— The Man of the Forest • Zane Grey

... Levi," she was saying, as Sandy and his dog approached. "His ways are not our ways, but we might as well give credit where credit is due. His leadings are generally clearer sighted than ours be, having—as you might say—wider scope to scan." Then she glanced at the dirty, worn ...
— A Son of the Hills • Harriet T. Comstock

... sun glance, Display it in the shine, Take graver's lens, explore it, Note filament and line, Mark amethyst to sapphire, And sapphire to gold, And gold to emerald changing The archetype unfold! Tone, tint, thread, tissue, texture, Through every atom scan, Conforming still, developing, Obedient to plan. This but to form a pattern On the garment of a bird! What then must be the poem, This but its lightest word! Sit before it; ponder o'er it, 'Twill thy mind advantage more, Than a treatise, ...
— Darwinism (1889) • Alfred Russel Wallace

... few weeks since I received a letter from a lady who wished to come to make me a visit, and to 'scan the heavens,' as she termed it. Now, just as she wrote, the clock, which I was careful not to meddle with, had been rapidly gaining time, and I was standing before it, watching it from hour to hour, and slightly changing its rate by dropping small weights upon its pendulum. Time is so important an ...
— Maria Mitchell: Life, Letters, and Journals • Maria Mitchell

... of peace they rule the happy land; While reason's page their statute codes unfold, And rites and charters flame in figured gold. All rights that Britons know they here transfuse, Their sense invigorate and expand their views, Dare every height of human soul to scan, Find, fathom, scope the moral breadth of man, Learn how his social powers may still dilate, And tone their ...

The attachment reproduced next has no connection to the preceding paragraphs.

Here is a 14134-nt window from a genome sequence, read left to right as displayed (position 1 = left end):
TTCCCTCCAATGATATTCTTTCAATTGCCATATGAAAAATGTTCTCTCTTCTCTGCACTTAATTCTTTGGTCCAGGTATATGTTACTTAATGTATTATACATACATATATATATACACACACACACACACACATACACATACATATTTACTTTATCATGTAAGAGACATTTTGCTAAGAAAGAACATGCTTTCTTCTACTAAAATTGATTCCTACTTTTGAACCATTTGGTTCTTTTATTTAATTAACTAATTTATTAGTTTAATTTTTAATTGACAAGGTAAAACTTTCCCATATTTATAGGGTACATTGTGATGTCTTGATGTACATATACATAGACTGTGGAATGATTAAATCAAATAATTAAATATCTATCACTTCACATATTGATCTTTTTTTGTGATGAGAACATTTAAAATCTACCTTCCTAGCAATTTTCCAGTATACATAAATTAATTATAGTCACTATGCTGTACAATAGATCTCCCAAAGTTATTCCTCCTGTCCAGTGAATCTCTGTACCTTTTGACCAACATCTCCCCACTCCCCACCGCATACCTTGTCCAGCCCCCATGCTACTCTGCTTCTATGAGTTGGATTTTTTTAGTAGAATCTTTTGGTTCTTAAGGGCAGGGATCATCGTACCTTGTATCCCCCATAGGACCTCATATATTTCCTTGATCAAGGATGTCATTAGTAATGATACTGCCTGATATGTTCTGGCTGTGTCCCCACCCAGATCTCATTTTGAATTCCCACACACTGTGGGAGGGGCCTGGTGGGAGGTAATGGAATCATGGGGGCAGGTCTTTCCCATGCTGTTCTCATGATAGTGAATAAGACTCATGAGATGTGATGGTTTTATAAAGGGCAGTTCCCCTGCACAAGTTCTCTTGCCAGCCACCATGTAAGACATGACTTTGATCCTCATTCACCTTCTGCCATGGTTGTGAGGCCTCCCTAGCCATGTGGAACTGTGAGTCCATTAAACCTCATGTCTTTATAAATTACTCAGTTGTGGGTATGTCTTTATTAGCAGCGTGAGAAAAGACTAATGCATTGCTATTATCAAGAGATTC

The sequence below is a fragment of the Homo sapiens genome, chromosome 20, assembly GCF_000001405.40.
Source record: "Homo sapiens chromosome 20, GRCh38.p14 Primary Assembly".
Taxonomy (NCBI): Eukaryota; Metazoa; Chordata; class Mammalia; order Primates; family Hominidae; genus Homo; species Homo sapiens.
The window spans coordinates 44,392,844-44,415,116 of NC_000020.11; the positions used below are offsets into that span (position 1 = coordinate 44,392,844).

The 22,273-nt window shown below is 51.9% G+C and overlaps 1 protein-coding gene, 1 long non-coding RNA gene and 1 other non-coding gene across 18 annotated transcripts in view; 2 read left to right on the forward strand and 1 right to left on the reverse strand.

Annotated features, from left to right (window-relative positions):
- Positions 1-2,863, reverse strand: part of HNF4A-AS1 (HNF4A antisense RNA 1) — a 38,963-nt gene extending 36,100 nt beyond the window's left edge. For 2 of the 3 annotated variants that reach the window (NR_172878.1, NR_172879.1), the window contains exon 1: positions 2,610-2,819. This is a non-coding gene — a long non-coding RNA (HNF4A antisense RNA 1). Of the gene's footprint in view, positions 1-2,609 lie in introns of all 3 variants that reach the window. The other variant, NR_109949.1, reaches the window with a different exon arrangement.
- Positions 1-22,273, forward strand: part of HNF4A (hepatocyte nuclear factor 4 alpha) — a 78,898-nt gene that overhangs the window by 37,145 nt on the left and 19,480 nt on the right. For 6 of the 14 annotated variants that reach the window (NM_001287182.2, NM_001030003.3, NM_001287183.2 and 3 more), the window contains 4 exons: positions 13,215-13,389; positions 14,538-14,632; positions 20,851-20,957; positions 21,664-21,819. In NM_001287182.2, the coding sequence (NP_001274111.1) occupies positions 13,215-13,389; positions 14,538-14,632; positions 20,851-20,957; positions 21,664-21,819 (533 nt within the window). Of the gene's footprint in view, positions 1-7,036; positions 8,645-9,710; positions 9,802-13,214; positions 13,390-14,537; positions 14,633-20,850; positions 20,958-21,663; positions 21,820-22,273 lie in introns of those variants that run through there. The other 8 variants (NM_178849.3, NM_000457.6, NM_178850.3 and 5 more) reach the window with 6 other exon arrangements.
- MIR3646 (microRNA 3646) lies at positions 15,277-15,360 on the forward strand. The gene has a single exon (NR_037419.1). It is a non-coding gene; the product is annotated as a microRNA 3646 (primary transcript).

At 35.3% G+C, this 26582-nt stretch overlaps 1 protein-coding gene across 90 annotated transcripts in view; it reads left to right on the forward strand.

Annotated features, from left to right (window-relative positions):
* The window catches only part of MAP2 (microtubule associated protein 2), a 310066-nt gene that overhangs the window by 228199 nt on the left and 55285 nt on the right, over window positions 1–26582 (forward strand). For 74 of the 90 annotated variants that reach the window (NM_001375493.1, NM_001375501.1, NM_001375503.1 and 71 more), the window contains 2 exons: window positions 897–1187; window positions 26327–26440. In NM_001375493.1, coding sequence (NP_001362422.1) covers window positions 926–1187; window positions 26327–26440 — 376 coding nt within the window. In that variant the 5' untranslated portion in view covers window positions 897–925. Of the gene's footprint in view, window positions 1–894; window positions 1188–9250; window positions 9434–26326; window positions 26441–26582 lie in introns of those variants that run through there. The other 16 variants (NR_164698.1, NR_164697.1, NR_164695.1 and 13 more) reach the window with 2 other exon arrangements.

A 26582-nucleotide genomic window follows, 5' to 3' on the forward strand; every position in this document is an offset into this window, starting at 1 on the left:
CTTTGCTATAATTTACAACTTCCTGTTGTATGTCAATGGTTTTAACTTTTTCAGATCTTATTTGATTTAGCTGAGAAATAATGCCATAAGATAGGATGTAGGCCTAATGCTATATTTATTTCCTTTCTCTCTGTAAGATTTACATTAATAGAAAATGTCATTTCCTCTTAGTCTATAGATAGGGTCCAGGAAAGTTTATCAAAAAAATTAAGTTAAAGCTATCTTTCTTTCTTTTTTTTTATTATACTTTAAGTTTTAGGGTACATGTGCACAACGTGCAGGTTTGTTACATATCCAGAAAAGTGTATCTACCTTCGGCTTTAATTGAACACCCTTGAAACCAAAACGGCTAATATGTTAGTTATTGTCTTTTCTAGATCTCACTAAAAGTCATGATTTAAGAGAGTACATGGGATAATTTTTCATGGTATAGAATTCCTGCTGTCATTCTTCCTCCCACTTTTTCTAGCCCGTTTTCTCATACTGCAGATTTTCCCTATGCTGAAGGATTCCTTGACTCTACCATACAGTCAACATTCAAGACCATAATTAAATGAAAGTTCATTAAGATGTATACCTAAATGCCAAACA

— The Columbiad • Joel Barlow

... swung a little sling. Goliath shut his lids to drive that mote, Which vexed the eastern azure of his eye, Out of his vision; and stared down again. Yet stood the youth there, ruddy in the flare Of his vast shield, nor spake, nor quailed, gazed up, As one might scan a mountain to be scaled. Then, as it were, a voice unearthly still Cried in the cavern of his bristling ear, "His name is Death!" ... And, like the flush That dyes Sahara to its lifeless verge, His brows' bright brass flamed into sudden crimson; And his great spear leapt upward, lightning-like, ...
— Collected Poems 1901-1918 in Two Volumes - Volume I. • Walter de la Mare

... measure. There are many black-eyed children, with curly black locks, and also old people, decrepit with age. The railway platform is crowded with Jewish youths, with representatives of the Jewish community, and a mass of curious people who eagerly scan the newcomers. A large crowd of passengers emerge from the cars rapidly and in disorder. They are Jews deported from the zone of military operations. The local Jewish community had been notified by a telegram and now ...
— The Shield • Various

... Phoebe did, and there was silence, while Mr. Lyddon snuffled, steadied himself, wiped his face with a cotton handkerchief, and felt feebly for a pair of spectacles in his pocket. Mr. Chapple, meantime, had made bold to scan the paper with round eyes, and Billy, now seeing the miller in some part recovered, ...
— Children of the Mist • Eden Phillpotts

... "You'll want to scan the book good and hard most of the way down to Norfolk," advised Ensign McGrath. "You'll find much between the covers that you'll need to know right at the first jump-off. ...
— The Submarine Boys for the Flag - Deeding Their Lives to Uncle Sam • Victor G. Durham

... Unapproached! shall mind of man Descry Thy dazzling throne, And pierce and find Thee out, and scan Where Thou ...